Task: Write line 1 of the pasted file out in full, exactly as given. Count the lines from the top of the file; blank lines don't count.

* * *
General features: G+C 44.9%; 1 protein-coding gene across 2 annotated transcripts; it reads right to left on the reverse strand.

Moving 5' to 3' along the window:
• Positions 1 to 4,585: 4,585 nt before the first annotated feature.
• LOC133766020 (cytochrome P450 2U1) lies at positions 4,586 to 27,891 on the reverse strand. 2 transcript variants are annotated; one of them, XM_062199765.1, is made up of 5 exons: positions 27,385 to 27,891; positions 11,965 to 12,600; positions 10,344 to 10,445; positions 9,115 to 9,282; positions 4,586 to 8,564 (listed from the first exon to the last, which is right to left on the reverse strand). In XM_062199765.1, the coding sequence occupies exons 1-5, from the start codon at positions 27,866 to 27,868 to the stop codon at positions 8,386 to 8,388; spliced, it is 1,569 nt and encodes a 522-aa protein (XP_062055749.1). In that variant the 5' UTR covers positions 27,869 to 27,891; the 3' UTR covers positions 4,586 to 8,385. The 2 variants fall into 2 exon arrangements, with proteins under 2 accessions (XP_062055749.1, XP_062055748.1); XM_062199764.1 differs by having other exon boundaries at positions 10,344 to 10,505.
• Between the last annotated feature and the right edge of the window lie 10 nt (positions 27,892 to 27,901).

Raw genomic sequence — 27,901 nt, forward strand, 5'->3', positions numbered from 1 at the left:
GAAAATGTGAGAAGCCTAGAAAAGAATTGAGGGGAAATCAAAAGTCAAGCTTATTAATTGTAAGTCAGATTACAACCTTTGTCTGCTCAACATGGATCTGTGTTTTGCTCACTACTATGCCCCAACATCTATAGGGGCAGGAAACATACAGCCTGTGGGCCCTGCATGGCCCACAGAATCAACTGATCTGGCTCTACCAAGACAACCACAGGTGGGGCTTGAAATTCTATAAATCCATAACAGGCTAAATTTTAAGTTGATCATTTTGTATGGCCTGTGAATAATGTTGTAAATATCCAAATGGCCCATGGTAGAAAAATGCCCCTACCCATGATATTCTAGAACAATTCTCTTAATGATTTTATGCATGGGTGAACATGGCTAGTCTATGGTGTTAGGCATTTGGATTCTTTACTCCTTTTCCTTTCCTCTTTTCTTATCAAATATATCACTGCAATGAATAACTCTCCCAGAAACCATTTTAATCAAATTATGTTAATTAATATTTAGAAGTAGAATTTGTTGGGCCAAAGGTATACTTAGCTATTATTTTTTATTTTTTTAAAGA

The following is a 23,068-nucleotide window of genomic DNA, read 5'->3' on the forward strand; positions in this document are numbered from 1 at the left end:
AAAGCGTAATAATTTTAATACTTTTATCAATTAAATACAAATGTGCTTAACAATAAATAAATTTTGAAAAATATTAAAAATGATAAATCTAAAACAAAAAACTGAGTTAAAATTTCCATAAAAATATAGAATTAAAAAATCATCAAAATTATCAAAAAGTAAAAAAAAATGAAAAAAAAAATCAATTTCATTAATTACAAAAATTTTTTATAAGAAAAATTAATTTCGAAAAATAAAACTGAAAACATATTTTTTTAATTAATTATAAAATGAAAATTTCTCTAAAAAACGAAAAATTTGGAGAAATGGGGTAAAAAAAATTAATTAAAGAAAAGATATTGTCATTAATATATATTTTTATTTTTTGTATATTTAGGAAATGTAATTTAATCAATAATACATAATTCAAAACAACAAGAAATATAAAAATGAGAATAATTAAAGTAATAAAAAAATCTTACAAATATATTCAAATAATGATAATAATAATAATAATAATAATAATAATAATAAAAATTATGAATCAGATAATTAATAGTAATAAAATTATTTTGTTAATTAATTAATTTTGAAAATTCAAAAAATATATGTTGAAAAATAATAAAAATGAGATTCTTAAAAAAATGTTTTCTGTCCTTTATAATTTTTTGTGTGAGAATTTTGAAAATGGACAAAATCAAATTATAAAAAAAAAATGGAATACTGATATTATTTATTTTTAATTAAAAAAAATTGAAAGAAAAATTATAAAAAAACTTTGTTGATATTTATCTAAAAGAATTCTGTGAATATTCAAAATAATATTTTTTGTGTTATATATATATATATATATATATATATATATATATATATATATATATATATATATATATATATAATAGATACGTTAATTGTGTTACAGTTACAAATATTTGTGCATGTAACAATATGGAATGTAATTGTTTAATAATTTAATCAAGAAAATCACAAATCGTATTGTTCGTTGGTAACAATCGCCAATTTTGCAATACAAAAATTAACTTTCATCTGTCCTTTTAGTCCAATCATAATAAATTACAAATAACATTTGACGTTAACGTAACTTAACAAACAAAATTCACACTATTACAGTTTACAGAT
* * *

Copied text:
General features: G+C 44.9%; 1 protein-coding gene across 2 annotated transcripts; it reads right to left on the reverse strand.